West Briton, 20 October 1843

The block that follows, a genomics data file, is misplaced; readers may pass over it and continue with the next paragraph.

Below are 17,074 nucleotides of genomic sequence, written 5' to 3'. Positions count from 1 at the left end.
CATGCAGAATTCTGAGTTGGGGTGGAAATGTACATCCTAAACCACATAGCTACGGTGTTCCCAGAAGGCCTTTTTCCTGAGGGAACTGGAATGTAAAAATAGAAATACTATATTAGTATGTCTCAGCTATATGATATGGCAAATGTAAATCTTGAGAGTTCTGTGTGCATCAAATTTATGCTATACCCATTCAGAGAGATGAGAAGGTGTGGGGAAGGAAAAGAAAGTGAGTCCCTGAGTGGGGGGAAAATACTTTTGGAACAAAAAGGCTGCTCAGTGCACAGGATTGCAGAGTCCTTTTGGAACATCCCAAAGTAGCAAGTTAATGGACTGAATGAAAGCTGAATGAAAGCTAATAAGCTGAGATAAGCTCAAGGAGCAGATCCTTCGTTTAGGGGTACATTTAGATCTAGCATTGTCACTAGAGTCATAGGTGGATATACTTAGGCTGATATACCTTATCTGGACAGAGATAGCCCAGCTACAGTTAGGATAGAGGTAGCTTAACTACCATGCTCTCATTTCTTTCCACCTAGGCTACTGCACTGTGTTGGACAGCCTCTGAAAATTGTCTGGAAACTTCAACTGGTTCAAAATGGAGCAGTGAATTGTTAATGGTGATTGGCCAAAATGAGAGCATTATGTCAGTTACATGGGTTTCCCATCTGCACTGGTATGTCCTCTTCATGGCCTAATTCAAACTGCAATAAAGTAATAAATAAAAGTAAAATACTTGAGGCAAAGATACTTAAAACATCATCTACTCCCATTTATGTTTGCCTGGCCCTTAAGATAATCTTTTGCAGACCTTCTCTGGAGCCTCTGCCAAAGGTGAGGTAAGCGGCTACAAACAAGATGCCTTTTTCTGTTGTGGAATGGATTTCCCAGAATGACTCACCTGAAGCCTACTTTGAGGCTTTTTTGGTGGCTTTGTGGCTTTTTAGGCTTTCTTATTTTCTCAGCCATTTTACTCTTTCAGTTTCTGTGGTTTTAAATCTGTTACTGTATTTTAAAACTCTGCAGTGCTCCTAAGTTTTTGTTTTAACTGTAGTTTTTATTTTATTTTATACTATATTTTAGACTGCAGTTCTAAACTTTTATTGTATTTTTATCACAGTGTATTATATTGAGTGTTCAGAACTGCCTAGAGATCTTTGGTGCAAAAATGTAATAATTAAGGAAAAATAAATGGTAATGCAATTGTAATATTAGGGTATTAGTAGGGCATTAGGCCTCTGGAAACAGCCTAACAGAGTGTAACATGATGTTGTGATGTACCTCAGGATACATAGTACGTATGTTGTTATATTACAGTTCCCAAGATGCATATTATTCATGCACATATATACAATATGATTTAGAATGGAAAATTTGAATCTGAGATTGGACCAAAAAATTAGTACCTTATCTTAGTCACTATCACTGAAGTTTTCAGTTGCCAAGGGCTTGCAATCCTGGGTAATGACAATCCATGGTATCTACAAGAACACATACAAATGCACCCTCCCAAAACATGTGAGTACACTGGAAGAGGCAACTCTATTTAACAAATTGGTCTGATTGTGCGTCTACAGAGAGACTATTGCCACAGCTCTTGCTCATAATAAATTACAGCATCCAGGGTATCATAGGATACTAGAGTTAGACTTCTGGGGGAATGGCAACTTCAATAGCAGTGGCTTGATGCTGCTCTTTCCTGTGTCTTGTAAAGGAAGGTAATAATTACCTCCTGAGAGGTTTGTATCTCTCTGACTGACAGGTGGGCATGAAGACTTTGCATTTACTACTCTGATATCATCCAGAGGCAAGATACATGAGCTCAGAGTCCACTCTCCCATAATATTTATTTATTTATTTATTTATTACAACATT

JOSEPH COCKING, 34, was charged with having stolen an iron crock and an earthenware tea-pot, at Calstock, on the 29th of August, the articles being, with others, under distress, for a balance of GBP2.10s.10d. for rent, due from the prisoner to prosecutor, RICHARD DOIDGE. The case having been heard, Mr. BENNALLACK for the prisoner, objected to the form of the indictment, on the ground that there was no proof of ownership in the party whose property the articles were alleged to be. The indictment contained two counts; one laying the property in the prosecutor, as landlord; the other, in the constable who made the levy. Mr. Bennallack contended that the property, although seized under the distraint, remained in the tenant until the sale took place, and therefore not being in the custody of the law, the indictment could not be sustained. The Court determined that the objection was fatal, and directed an Acquittal